Published date: June 2020
Ancient House is a Grade I listed Tudor merchant’s house situated in Thetford’s historic town centre, 30 miles south west of Norwich. This quirky and crooked house tells the remarkable story of Thetford and the Brecks and contains a rich collection of objects, audio guides, films and animations to keep visitors captivated. Meet local people from Thetford’s past, from the Sikh hero Maharajah Duleep Singh to the revolutionary philosopher Thomas Paine, rabbit warreners, innkeepers and watchmakers. Take a wander around the garden and then maybe a visit to the museum’s shop.
One of the town’s principal attractions, the Ancient House in Thetford is a charming black and white building and is probably one of the best examples of an early Tudor town house in East Anglia. In 1921, the Mayor of Thetford consulted the local antiquary Prince Frederick Duleep Singh regarding setting up a museum in the town and the Prince responded by buying the Ancient House. He presented it to the Mayor and Corporation of Thetford for this purpose and the house was carefully restored. In December 1924, the museum was opened by the Duchess of Grafton. The museum became part of Norfolk Museums Service in 1974, having previously been administered by Thetford Borough Council.
A fascinating place to spend a couple of hours, visitors can learn about Duleep Singh, the last Maharajah of the Punjab who lived at Elveden Hall and his son Prince Frederick, founder of Ancient House. There is also much information about Thomas Paine, a controversial political writer and revolutionary who was born in Thetford in 1737, just 100 metres from the Ancient House.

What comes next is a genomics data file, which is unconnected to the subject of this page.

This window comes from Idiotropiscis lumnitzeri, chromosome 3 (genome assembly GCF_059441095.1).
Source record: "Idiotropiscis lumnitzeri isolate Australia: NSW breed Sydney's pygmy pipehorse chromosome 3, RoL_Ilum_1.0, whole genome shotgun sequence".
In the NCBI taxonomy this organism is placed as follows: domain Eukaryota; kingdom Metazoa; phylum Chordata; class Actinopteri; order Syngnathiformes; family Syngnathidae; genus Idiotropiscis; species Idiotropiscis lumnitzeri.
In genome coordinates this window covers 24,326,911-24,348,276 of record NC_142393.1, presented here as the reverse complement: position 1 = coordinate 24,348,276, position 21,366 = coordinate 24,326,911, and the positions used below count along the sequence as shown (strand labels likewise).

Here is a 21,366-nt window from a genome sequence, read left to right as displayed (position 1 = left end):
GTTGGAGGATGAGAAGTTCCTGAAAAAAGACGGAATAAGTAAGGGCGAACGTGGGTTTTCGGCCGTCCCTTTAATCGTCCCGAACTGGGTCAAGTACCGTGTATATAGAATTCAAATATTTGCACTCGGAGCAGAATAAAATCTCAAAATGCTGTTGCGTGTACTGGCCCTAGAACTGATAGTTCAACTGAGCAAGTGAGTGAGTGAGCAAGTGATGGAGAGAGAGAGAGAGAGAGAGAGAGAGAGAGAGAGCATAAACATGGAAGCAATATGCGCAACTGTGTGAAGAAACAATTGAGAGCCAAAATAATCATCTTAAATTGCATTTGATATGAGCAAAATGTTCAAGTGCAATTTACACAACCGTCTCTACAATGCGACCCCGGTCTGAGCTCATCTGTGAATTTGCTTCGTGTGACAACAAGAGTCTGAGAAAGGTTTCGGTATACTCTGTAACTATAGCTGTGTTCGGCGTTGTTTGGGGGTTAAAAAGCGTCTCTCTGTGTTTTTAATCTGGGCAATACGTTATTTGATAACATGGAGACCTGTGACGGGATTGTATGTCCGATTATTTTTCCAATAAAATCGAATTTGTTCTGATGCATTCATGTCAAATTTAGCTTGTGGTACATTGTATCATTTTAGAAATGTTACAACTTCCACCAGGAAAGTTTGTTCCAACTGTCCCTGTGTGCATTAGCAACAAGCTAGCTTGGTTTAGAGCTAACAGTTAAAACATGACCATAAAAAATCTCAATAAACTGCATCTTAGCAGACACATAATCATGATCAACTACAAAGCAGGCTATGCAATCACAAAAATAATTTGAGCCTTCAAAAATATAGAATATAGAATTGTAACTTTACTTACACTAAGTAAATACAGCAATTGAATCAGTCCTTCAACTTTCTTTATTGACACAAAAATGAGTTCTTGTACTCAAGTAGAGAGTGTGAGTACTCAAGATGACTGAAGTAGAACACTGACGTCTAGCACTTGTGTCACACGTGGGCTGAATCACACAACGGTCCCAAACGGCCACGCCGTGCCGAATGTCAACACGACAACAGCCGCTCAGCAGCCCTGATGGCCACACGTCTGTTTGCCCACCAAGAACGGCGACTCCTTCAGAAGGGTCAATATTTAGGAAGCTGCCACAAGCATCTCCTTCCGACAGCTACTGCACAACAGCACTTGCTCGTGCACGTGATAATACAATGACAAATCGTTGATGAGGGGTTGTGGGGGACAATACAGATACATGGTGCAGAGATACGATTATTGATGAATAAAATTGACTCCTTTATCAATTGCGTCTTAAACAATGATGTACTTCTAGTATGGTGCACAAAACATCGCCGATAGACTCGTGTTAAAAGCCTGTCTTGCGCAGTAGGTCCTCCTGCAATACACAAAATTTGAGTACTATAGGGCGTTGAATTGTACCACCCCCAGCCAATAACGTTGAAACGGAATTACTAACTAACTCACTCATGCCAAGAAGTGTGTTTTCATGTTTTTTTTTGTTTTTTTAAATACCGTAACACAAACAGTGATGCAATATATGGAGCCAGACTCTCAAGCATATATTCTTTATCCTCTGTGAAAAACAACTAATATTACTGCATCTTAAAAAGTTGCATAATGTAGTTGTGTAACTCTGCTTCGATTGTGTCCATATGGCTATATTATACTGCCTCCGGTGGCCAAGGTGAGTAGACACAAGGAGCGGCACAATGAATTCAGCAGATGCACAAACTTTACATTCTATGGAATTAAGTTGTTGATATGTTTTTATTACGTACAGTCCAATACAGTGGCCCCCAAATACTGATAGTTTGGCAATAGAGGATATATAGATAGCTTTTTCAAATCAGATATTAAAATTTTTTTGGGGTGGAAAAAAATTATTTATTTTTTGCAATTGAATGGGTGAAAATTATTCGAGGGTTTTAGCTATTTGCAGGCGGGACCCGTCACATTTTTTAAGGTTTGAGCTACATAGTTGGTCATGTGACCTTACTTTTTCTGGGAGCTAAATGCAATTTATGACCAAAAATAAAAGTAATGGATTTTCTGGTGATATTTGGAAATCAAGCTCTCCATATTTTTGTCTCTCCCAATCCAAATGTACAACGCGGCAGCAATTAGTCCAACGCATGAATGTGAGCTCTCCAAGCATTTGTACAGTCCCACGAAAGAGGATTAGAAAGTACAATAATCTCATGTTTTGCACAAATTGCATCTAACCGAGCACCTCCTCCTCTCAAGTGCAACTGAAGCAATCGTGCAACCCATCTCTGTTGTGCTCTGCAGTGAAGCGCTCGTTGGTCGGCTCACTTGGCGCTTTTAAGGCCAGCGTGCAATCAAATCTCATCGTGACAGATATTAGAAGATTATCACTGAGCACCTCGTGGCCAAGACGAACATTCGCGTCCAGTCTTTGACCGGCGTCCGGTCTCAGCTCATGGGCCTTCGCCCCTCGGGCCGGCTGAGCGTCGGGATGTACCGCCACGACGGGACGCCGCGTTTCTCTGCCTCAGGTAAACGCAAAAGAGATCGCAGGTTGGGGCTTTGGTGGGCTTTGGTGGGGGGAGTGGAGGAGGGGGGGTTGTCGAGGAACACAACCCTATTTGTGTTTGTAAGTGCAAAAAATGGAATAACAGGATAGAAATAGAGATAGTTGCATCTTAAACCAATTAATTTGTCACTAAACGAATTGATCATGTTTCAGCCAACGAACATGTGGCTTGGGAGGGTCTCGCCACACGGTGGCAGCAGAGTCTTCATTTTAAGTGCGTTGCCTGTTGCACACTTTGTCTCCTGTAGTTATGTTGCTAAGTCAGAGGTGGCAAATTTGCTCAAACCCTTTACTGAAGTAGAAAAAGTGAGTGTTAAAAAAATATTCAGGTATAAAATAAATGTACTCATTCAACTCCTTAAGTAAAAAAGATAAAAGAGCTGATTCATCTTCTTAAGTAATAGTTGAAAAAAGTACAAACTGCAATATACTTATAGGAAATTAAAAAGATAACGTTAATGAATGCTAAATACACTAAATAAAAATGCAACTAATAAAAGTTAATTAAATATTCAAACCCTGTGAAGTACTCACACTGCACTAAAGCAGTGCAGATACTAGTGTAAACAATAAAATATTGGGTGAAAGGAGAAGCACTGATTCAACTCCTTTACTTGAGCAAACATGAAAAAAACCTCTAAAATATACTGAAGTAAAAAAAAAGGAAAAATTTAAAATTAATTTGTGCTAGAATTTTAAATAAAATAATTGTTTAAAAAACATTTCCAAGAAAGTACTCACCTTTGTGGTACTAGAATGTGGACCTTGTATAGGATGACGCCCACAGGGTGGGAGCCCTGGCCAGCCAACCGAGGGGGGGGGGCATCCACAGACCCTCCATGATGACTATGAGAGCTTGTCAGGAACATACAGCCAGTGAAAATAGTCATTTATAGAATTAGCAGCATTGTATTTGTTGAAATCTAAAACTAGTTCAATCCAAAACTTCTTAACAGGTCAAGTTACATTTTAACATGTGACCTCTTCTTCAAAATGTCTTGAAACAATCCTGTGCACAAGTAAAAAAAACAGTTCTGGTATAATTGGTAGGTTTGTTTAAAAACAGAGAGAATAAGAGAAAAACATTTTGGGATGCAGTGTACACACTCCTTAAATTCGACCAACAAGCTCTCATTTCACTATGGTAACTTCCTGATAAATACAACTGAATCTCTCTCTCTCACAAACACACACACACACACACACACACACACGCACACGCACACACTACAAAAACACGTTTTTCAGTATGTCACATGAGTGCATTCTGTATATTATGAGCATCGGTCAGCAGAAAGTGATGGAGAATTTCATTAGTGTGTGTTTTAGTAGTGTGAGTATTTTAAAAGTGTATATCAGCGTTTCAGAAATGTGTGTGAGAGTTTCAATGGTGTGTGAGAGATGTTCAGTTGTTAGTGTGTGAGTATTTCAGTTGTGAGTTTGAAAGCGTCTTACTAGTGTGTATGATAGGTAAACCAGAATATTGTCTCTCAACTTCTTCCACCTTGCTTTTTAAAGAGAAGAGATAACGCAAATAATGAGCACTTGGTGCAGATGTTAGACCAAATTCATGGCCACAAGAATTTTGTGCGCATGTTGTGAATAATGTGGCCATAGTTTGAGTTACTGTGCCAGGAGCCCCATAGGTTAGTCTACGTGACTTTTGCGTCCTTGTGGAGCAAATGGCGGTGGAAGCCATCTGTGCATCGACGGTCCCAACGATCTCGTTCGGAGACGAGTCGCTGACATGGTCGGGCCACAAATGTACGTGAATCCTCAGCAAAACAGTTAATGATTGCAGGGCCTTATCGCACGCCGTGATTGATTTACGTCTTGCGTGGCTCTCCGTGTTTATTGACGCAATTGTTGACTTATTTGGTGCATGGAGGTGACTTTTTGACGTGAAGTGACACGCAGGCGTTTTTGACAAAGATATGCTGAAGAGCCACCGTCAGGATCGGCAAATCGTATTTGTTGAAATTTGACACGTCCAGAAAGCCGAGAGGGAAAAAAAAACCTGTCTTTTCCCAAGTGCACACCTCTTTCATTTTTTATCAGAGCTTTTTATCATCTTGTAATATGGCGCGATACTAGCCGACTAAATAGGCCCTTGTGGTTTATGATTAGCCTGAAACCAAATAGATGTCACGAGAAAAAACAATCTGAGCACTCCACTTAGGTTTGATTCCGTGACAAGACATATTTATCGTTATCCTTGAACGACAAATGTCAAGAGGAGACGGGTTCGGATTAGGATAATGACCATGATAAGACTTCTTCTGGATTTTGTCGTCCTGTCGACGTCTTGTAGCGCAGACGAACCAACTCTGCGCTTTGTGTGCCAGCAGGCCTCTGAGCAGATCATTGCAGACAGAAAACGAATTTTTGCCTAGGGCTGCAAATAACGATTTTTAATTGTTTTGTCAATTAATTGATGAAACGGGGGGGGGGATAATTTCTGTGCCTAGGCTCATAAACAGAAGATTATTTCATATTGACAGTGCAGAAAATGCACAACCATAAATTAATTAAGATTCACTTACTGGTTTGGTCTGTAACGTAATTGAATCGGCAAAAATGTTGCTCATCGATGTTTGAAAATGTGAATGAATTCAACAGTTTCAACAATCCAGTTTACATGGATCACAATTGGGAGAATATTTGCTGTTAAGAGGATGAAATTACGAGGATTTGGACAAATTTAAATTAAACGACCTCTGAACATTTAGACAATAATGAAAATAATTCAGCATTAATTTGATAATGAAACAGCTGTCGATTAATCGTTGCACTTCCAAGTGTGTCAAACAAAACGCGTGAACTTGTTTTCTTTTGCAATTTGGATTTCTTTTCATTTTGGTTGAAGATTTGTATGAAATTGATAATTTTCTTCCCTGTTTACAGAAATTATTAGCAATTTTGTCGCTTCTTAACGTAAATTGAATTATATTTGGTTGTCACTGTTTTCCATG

Discover the Tudor Hall, the main room of the house that would have been used for dining and entertaining. Marvel at the intricate carved ceiling timbers and decorated fireplace and see clues as to how the house was built, such as builders’ marks on the beams. The room is set out how it might have looked around 1595, with a red and yellow wall hanging that is typical Tudor style. There are portraits on the walls that date from the 16th and 17th centuries and there is a table laid out for a feast.
The Collectors’ Room contains a wealth of objects, treasures and collectables, from taxidermy to stone coffins, and objects with a local connection. The 1901 Kitchen gives visitors a glimpse into the lives of the occupants of the Ancient House at the time of the 1901 census. Thomas Newton, a rabbit warrener lived here with his wife Emily, their family and four lodgers. The kitchen is typical of that period, with a working coal-fired range, a copper with a wooden lid for heating water and a mangle for wringing out the washing.
The Ancient Householders’ Room gives visitors an insight into the lives of some of those who once lived in the Ancient House: an innkeeper, museum caretaker, a plumber and a watchmaker. Discover the animal occupants of the house too, from the black rat and house mouse to body lice and bed bugs!
Ancient House in Thetford is available for private hire and can host meetings, group visits and weddings. Throughout the year it hosts exhibitions and event days, details of which can be found on their website.
If you would like to find out more about Ancient House in Thetford, including opening times, admission costs, venue hire, exhibitions, events, facilities and access, please go to their website.